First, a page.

Tag Archives: God’s creation

PEACE in the Eye of the Storm

Matterofprayer: A Year of Everyday Prayers – Tuesday, April 19, 2016


PEACE in the Eye of the Storm

As I reflect upon my discussions with the young people at St. Viator’s High School in Arlington Heights, I am grateful I had the opportunity to engage with anyone who came up to the table I had set up on one side of the large lunchroom.

I’ll be featuring two personal definitions of PEACE today; a great chance to talk with young people and get their viewpoints on PEACE.

First, Simon’s personal definition: “PEACE is back to nature.”

Intriguing definition! I wanted to know more about it. Simon said, “I think nature is more than just what is outside. I’m getting back to how God created the world, and getting back to human roots.” Simon told me that all creation is important to him—creation and humans’ part in it.

Elias also had a personal definition: “PEACE is the eye of the storm.”


I really wanted to know more! Elias told me, “Peace can be found in the midst of turmoil, personally, for me. Peace can also be found in the middle of really busy tumultuous times. By acts of God, too.”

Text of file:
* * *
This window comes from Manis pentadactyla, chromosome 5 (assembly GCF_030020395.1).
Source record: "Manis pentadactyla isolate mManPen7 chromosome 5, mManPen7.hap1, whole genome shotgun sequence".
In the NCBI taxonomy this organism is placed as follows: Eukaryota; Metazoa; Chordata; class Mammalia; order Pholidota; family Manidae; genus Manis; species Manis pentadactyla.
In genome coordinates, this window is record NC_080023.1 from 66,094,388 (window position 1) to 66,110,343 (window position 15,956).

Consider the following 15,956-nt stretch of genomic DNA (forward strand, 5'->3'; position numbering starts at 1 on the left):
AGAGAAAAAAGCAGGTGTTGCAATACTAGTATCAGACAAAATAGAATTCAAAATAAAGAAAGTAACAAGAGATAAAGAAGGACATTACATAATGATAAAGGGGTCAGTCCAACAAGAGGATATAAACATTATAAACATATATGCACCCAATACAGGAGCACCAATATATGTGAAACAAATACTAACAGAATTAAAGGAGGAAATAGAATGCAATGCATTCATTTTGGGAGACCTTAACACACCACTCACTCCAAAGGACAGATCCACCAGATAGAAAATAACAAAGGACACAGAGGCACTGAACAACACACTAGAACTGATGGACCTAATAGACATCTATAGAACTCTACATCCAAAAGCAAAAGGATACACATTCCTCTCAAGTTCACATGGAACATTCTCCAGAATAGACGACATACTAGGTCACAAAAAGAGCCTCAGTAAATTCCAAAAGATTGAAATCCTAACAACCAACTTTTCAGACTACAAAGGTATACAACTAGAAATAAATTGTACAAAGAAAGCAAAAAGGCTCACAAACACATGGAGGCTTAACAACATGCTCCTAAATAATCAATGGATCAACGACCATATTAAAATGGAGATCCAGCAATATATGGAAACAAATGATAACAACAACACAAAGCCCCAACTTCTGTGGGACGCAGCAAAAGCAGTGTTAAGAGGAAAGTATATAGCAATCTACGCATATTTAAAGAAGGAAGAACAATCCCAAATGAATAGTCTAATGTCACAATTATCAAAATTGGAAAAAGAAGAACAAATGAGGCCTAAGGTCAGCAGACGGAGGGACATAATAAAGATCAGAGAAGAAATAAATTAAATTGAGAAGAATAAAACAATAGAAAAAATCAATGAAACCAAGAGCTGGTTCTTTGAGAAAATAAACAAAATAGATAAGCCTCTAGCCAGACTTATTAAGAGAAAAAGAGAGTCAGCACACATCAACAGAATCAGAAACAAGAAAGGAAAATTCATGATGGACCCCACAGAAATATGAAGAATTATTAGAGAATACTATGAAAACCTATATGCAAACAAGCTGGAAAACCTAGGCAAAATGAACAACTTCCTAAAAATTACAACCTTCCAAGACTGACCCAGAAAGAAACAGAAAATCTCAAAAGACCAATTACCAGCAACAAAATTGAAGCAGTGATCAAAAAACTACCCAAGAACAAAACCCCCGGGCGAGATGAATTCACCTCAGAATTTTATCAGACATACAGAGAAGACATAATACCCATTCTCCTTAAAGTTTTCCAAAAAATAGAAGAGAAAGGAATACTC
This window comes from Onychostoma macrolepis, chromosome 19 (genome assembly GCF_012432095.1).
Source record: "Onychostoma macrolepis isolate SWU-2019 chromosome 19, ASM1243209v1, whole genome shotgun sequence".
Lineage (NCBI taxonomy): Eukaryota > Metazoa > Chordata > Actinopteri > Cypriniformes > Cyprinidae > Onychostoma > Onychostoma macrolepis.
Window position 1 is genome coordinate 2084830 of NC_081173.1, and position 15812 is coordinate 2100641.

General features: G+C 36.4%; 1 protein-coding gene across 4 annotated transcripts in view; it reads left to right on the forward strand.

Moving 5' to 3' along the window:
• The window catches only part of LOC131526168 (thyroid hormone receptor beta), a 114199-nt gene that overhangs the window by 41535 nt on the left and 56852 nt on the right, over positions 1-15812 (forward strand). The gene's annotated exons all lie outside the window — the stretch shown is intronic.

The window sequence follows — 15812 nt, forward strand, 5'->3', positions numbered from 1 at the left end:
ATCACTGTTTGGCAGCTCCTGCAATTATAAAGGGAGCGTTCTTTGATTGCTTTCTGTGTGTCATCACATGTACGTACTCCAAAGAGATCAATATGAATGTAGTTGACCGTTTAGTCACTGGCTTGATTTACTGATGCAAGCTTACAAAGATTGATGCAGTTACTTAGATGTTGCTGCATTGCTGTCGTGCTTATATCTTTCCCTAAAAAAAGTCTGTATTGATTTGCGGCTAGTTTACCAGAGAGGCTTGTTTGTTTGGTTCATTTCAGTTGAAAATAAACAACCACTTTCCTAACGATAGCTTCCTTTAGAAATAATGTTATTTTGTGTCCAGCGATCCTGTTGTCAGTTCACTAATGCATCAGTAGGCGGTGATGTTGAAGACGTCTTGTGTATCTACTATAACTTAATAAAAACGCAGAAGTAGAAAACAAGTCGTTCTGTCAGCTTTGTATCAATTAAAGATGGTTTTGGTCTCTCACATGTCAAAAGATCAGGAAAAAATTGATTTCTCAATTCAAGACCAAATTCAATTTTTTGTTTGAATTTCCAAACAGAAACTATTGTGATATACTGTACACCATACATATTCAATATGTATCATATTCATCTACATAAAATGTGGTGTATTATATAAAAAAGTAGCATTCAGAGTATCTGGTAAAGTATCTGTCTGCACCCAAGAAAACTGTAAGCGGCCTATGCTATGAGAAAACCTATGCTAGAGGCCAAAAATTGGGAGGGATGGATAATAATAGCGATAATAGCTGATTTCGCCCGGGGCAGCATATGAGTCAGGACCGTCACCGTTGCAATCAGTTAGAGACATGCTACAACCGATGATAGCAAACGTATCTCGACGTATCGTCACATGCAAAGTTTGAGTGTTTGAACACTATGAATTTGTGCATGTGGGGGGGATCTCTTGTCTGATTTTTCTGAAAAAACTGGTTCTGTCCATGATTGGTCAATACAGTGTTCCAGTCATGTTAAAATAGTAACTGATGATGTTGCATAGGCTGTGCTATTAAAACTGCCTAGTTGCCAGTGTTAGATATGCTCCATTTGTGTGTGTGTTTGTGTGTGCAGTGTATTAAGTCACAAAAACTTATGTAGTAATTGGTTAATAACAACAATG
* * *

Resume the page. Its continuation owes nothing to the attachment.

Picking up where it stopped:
Both of these definitions refer to the natural realm. God’s creation. (That intrigues me.)  Such wonderful images are held in both of these definitions. It’s good for me—it’s good for all of us to step outside of the common every-day, and talk about PEACE in a different kind of a manner. God willing, may it continue!


Like what you read? Disagree? Share your thoughts with your loved ones and continue the conversation.

Why not visit my sister blogs, “the best of” A Year of Being Kind.   @chaplaineliza  And, read my sermons from Pastor, Preacher Pray-er

PEACE is a Quiet Stream

Matterofprayer: A Year of Everyday Prayers – Saturday, March 26, 2016

stream in the mountains

PEACE is a Quiet Stream

Continuing on my Pursuing PEACE Project. I feature a fabulous personal definition of PEACE.